Sergei Artyomevich Agababov (Russian: Серге́й Артемьевич Агабабов, 25 October 1926, in Makhachkala, Dagestan – 23 October 1959, in Vnukovo International Airport, Moscow, USSR) was a Russian composer.
Agababov was born on 25 October 1926 in Makhachkala. In 1951, he graduated with honours from both Dagestan Medical Institute, and the School of Music, in which he wrote his first song, Daughter of Dagestan and Song of Oilers. Having made his choice in favour of music, he entered the Moscow Conservatoire in 1952 in the composition class of Anatoly Alexandrov.
On October 23, 1959, 2 days before his 33rd birthday, Agababov boarded the flight N200, an Ilyushin Il-14 flying from Baku to Moscow with stops in Makhachkala, Astrakhan and Stalingrad. Weather delayed the flight from the start. The flight arrived at Stalingrad with a delay of more than two hours. At 14:20 the aircraft approached Vnukovo, but the airport was closed due to meteorological conditions. Two hours after take-off, it arrived back in Stalingrad. At 18:50 the crew, being on duty for almost 14 hours, made a second takeoff. At 22:10 on the approach to the Vnukovo airport in low cloud cover when trying to land the plane, it touched trees 700 meters from the runway, fell to the forest, and was burned and destroyed. Only one person on board survived the crash, a passenger. All 5 crew members and the other 23 passengers, among whom was Sergei Artemyevitch Agababov, were killed.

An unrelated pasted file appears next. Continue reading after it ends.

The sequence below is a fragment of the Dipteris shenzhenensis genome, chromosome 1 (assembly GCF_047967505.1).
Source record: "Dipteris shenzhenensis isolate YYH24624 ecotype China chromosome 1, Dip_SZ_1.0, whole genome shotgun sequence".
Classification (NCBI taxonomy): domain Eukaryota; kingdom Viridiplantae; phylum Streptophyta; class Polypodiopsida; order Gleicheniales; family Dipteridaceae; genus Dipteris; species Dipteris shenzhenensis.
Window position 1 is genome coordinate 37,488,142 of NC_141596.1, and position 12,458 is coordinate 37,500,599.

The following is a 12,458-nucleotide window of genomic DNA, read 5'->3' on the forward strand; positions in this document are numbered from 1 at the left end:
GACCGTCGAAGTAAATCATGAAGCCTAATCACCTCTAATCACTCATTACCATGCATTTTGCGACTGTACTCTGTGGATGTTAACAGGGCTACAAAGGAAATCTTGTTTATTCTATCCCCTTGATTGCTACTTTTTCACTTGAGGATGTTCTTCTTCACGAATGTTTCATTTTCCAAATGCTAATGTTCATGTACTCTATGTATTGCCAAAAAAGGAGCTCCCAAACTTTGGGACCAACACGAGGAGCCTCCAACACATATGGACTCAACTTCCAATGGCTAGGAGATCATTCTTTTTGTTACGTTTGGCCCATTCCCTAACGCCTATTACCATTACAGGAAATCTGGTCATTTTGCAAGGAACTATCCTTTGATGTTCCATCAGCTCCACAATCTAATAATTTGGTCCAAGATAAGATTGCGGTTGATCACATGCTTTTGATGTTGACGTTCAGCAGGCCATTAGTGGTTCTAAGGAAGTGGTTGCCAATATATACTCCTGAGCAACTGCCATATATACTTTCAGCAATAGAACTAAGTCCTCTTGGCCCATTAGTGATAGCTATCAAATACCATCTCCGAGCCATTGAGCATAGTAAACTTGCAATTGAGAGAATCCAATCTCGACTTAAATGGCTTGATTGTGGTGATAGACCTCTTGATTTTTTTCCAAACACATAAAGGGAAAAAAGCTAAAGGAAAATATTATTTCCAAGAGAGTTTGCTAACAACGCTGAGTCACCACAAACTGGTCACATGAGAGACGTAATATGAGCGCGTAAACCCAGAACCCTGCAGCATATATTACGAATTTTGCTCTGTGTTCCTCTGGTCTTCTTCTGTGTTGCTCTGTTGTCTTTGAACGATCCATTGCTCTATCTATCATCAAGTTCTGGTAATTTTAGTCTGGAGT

- "Agababov, Sergei Artyomevich (1926-1959)". RussianComposers.org.uk. Retrieved 8 December 2012.
- Ivasiv, Alexander (11 June 2011). "Агабабов Сергей Артемьевич - Agababov Sergey - (1926 - 1959)". Музыка / Музыка народов России / Музыка народов Северного Кавказа. Rexstar. Retrieved 10 September 2012.
- "Катастрофа Ил-14П Азербайджанского управления ГВФ близ а/п Внуково". Авиационные происшествия, инциденты и авиакатастрофы в СССР и России. Дмитрий Ерцов, Александр Фетисов. Retrieved 10 September 2012.
- Gamzatova, Venera (28 October 2011). "The 85th anniversary of composer Sergei Agababov celebrated in Dagestan". Culture. Ria Dagestan. Retrieved 10 September 2012.